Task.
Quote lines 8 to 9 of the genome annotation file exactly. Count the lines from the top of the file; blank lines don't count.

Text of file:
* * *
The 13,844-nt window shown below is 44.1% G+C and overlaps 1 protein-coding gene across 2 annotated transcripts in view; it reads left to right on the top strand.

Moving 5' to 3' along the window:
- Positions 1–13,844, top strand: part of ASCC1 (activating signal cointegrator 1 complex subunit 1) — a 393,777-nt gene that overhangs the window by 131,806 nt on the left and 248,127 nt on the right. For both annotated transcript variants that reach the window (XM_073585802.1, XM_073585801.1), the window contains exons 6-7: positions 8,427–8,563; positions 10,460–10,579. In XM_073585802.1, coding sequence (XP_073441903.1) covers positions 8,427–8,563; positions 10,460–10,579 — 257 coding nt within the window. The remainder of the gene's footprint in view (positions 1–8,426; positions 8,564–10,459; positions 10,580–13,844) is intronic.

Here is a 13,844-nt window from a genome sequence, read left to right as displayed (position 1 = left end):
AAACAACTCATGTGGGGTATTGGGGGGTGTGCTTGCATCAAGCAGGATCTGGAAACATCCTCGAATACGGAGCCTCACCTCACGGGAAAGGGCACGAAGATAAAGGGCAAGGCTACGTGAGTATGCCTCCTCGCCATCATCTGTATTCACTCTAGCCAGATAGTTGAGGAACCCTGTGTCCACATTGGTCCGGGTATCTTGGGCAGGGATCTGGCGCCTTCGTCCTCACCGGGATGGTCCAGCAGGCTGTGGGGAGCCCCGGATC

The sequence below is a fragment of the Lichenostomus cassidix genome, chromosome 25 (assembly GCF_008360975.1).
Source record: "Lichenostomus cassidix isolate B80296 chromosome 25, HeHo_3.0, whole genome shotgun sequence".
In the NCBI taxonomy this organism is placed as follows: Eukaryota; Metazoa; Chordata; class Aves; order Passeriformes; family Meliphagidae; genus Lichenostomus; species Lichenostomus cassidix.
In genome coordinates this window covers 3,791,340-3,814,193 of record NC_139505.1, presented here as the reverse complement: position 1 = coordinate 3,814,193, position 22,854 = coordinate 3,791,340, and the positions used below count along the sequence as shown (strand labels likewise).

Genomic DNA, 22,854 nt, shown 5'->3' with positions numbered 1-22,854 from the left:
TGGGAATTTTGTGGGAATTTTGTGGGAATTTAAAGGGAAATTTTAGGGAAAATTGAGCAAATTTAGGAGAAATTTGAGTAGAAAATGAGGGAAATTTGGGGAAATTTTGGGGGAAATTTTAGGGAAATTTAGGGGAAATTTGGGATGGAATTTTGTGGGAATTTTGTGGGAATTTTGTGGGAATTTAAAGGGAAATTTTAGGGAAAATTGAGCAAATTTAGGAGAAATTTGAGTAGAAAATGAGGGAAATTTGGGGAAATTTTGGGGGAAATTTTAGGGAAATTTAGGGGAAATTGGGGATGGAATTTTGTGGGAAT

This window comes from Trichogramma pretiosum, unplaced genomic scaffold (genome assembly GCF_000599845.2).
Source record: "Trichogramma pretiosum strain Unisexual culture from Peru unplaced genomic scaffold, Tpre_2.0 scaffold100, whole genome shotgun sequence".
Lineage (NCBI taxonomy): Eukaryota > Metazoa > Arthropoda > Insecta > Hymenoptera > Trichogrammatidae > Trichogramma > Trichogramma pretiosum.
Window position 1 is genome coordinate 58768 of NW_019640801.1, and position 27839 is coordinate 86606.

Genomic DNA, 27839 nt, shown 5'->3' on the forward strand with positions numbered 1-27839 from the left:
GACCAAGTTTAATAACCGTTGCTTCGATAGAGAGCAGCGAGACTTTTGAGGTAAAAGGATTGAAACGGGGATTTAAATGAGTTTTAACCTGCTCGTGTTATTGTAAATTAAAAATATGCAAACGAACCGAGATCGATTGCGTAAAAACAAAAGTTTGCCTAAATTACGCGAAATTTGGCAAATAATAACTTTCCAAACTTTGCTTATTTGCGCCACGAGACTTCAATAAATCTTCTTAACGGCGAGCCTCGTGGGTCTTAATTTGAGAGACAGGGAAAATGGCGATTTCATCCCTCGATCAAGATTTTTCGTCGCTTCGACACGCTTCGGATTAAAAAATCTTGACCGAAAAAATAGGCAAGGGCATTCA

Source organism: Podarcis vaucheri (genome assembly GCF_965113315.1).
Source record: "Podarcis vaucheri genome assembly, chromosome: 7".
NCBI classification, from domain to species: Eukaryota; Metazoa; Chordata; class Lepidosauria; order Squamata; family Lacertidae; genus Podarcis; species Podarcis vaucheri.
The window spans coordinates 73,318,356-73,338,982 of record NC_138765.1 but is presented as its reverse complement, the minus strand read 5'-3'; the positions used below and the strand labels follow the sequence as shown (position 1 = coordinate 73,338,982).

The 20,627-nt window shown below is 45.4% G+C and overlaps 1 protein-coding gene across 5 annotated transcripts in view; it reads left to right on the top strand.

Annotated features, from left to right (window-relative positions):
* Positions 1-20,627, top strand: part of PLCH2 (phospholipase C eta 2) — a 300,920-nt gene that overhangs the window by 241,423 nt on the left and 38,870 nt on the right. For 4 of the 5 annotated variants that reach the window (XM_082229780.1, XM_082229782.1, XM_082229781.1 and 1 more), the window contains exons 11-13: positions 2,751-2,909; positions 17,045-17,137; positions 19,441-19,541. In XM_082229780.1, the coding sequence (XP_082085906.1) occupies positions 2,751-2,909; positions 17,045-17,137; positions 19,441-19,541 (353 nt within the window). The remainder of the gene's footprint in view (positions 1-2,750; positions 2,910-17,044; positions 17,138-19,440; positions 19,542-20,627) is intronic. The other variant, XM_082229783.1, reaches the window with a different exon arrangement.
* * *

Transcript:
In the NCBI taxonomy this organism is placed as follows: Eukaryota; Metazoa; Chordata; class Aves; order Passeriformes; family Meliphagidae; genus Lichenostomus; species Lichenostomus cassidix.
In genome coordinates this window covers 3,791,340-3,814,193 of record NC_139505.1, presented here as the reverse complement: position 1 = coordinate 3,814,193, position 22,854 = coordinate 3,791,340, and the positions used below count along the sequence as shown (strand labels likewise).